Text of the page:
De Phazz

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De Phazz

Jazz ensemble

Jazz ensemble De Phazz was founded in 1997 by German producer Peter "Pit" Baumgartner, who has employed a constantly changing mix of performers on the group's many albums. Like the changing cast of characters, the albums usually feature an eclectic mix of musical genres and instruments, all bound together by De Phazz's characteristic classy taste. As a reviewer noted on the Web site of CD101.9, "No one can deny that the music of De Phazz is simply a question of good style."

Baumgartner was born in 1958 in Germany, and was interested in music from an early age. He worked as a DJ in various clubs in Heidelberg, Germany, and then toured as a musician in Germany, Switzerland, Austria, and Canada; he later became an editor of radio plays for a German television station's children's program. In 1986 he opened his own sound studio, and produced music for dance theater in Heidelberg, television programs, and short story broadcasts. He also produced remixes for Kool and the Gang, Lauryn Hill, Boy George, Kurtis Blow, Morricone, A-ha, Ella Fitzgerald, Martin Boettcher, Alphaville, Hatler, Till Bronner, Doldinger, and many others.

In 1997 he founded De Phazz, and produced the Detunized Gravity album with musicians and singers Karl Frierson, Barbara Lehr, and Otto Engelhardt. The band was formed as an "open concept," with a membership that changed with every new project. Some of the artists who have appeared more frequently are Pat Appleton and Karl Frierson; gospel singer Charity D. Sanders has also provided vocals for several De Phazz recordings. Other musicians who have been featured in De Phazz's work are drummers Roy Randolph and Jan Friede.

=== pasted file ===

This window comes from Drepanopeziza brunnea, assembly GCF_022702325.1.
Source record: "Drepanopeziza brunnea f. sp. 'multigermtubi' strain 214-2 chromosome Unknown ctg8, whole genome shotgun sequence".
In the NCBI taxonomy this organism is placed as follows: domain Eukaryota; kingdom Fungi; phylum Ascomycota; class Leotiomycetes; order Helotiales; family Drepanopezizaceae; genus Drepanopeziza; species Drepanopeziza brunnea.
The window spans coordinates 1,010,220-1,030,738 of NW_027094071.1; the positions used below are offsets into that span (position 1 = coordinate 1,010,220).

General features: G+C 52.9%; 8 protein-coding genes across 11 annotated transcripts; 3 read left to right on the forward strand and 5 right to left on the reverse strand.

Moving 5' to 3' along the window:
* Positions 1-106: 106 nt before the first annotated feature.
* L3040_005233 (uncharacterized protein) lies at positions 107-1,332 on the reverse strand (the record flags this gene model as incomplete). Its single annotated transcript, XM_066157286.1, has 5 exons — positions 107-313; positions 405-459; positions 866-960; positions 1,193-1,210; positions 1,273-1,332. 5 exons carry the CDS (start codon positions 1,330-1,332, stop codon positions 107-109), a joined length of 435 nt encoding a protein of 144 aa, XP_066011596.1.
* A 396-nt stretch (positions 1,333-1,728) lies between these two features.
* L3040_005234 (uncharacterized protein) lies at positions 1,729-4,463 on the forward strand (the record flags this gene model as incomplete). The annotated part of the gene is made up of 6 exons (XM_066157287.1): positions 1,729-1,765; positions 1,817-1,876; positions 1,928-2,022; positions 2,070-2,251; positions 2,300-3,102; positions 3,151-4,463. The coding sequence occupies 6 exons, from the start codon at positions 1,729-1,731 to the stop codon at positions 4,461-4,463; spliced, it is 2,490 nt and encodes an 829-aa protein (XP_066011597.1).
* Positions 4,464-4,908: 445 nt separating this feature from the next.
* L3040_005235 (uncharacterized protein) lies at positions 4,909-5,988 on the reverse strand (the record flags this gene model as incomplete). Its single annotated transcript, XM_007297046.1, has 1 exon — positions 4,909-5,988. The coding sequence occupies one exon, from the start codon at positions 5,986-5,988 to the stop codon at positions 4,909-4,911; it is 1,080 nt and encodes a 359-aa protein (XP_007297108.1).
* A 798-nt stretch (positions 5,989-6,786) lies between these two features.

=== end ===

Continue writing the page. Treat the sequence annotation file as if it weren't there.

De Phazz's second album was Godsdog, which included some songs with a pop sound as well as a melancholy ballad. On the Mole Listening Pearls Web site, Baumgartner said that he liked this new sound, because he felt his "musical roots have taken shape in these pop songs of the 50s and 60s." He added, "What I like most about Godsdog is that we are not repeating what we have done in the past … yet [we are] still keeping our identity." In MSN Music, Dean Carlson praised the album's "deep, chunky rhythms and smooth, minimal male and female vocalists."

The band's 2001 album, Death by Chocolate, featured Otto Engelhardt on trombone, Jo Kraus on trumpet, Bernd Windisch on bass, Eckes Malz on keyboards, Jan Friede on percussion, and singer Karl Frierson. The album reached number 32 on the Billboard chart. The Phazz-a-delic Official Web site described the album as "a multitude of compositions where one can taste the individual style of further De Phazz artists through the other flavors."